These days, athletes have moved from the sports section to the front pages of our daily newspapers—not for their heroic feats on the playing field but because of their thuggish and even felonious behavior. Think of boxer Mike Tyson, who bit a chunk out of an opponent's ear in the ring and raped a fan out of it. Think of Tonya Harding having rival skater Nancy Kerrigan knee-capped and Yankee Darryl Strawberry's countless suspensions for drugs. Think of tennis bad boy John McEnroe, with his trademark profanity-laced tantrums on the court. Sports fans can list hundreds more examples, amounting not to a series of isolated lapses but an unmistakable pattern.

And a deeply disturbing pattern. Once upon a time, after all, the public—and coaches and team owners too—expected athletes to stand for certain ideals of civility, self-mastery, respectability, and fair play that provided an example for all citizens. But when pro football players are implicated in brutal murders, or a millionaire basketball star assaults his coach—such incidents now seem to crop up weekly—it's a sign that something has gone awry in sports and in the culture as a whole. It suggests, too, that sports have become not just a reflection of cultural decline but an active agent of debasement.

Sports have always been a repository of a culture's values, mirroring and shaping society. At least since the time of The Iliad, sports have been a kind of ritual with a meaning. They have simultaneously celebrated male (and today even female) aggression and competitiveness along with civilization's triumph of channeling and containing that aggression within elaborate rules and ceremonies. As any true fan will tell you, the rules are crucial: "sports events do not really exist at all unless there is a certain order and fairness—justice—in each event," writes social thinker and football enthusiast Michael Novak in The Joy of Sports.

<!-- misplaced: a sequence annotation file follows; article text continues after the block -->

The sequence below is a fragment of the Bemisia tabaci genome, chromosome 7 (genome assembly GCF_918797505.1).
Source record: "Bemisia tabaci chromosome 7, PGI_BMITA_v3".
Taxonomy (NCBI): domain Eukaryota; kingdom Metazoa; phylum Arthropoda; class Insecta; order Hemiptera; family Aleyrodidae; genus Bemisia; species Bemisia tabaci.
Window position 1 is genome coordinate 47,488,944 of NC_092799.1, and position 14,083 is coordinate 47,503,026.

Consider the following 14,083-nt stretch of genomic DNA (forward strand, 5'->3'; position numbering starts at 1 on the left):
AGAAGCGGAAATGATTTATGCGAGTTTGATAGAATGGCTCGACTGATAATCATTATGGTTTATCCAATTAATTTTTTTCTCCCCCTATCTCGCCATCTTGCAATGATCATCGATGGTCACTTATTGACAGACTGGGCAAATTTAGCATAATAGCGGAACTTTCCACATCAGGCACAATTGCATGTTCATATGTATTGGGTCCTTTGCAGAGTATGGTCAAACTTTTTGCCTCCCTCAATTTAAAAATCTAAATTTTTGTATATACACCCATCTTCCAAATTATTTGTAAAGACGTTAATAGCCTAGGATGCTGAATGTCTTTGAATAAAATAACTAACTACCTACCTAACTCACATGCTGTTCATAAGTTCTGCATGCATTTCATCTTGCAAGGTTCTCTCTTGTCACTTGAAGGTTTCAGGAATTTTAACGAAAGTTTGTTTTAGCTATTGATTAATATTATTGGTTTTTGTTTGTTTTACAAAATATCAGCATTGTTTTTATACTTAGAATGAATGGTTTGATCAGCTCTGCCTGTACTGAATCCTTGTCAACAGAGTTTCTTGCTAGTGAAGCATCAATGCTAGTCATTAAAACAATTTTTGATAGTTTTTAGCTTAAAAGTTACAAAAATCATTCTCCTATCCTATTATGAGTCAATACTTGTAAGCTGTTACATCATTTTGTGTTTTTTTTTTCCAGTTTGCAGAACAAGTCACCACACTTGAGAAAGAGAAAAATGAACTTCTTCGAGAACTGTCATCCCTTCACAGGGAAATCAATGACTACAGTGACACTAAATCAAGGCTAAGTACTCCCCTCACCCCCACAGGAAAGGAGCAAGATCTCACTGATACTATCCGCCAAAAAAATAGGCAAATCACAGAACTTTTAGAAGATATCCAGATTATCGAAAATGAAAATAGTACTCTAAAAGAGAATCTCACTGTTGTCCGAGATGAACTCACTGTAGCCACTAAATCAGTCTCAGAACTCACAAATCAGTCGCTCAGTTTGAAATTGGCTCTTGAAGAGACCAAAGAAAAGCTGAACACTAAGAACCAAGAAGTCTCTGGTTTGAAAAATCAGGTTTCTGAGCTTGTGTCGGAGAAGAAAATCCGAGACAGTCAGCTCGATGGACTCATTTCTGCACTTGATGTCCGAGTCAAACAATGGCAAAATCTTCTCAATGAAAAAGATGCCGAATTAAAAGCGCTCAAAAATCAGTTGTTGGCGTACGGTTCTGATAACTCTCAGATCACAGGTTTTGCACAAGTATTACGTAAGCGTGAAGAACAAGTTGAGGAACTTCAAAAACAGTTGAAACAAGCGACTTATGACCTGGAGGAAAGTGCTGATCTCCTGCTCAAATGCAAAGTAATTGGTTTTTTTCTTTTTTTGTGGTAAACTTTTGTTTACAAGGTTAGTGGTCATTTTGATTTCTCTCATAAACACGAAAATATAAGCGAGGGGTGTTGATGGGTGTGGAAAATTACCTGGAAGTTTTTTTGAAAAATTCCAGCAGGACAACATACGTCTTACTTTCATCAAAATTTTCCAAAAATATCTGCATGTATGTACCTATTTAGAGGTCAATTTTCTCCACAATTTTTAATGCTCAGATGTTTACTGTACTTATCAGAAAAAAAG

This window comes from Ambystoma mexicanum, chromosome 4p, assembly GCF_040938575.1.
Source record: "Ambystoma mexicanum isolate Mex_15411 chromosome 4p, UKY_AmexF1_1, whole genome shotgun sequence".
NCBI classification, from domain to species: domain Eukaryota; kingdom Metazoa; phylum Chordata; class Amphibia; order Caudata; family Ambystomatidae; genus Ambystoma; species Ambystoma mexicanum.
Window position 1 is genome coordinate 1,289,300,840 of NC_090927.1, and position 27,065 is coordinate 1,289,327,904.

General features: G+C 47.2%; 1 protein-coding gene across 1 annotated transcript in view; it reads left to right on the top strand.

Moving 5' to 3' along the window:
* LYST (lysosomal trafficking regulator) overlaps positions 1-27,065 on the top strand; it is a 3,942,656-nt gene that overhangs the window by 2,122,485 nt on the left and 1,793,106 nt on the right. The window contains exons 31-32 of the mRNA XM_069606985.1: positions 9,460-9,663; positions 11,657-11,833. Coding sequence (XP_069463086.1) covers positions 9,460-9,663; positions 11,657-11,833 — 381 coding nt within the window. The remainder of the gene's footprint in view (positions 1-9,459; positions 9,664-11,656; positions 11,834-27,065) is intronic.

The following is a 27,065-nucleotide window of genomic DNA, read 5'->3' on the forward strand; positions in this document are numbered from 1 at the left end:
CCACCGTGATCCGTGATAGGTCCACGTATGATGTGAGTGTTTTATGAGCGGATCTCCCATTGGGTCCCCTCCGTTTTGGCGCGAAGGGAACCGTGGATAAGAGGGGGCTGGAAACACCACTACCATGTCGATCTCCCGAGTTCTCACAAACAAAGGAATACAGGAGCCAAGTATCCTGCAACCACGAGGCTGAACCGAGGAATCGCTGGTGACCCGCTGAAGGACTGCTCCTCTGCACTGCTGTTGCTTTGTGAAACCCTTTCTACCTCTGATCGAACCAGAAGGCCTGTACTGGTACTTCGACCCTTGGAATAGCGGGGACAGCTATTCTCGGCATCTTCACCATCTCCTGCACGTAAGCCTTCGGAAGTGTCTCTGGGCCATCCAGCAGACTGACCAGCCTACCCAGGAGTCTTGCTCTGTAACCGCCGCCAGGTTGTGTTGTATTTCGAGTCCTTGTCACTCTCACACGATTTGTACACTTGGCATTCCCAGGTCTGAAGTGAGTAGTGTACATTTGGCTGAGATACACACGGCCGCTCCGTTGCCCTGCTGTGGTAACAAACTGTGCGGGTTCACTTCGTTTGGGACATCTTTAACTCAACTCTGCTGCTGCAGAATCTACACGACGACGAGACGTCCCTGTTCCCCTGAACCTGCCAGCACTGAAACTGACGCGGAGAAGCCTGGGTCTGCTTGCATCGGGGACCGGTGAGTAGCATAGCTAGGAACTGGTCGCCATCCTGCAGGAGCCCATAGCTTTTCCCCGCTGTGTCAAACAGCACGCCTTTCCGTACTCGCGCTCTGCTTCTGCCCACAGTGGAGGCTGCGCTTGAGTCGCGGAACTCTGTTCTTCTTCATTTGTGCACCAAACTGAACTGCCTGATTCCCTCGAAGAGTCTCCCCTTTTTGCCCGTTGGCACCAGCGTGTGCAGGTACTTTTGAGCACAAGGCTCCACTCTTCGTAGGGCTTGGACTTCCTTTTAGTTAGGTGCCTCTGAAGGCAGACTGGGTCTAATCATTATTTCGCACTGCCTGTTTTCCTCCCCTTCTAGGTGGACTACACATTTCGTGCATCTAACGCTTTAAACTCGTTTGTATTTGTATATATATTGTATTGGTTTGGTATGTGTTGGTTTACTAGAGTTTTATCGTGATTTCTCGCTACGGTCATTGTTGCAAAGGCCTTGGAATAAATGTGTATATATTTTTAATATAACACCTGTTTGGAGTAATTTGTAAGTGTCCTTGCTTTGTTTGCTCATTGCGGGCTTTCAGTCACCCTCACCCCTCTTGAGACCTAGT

Respecting the rules was central to sports' most noble creation: the sportsman. Broadly, the sportsman exhibited sportsmanship: a code of conduct centered on fairness and on graciousness in winning and losing. Going further still, a real sportsman upheld certain standards of clean living, civility, and decorum off the playing field; as a figure of public respect, he was respectable.

Journalist Glenn Dickey once compared the sportsman with the Western hero of the movies: both were chaste, kids loved them, and—Dickey cynically added—both were myths. Of course, Dickey is partly right: many athletes never lived up to the image. Baseball great Babe Ruth, for one, was a notorious boozer and womanizer, and lots of athletes have cheated or have been sore losers. But what's important, what Dickey ignores, is that the ideal of the sportsman inspired athletes and spectators as a standard to live up to, despite occasional lapses, for most of the nineteenth and twentieth centuries.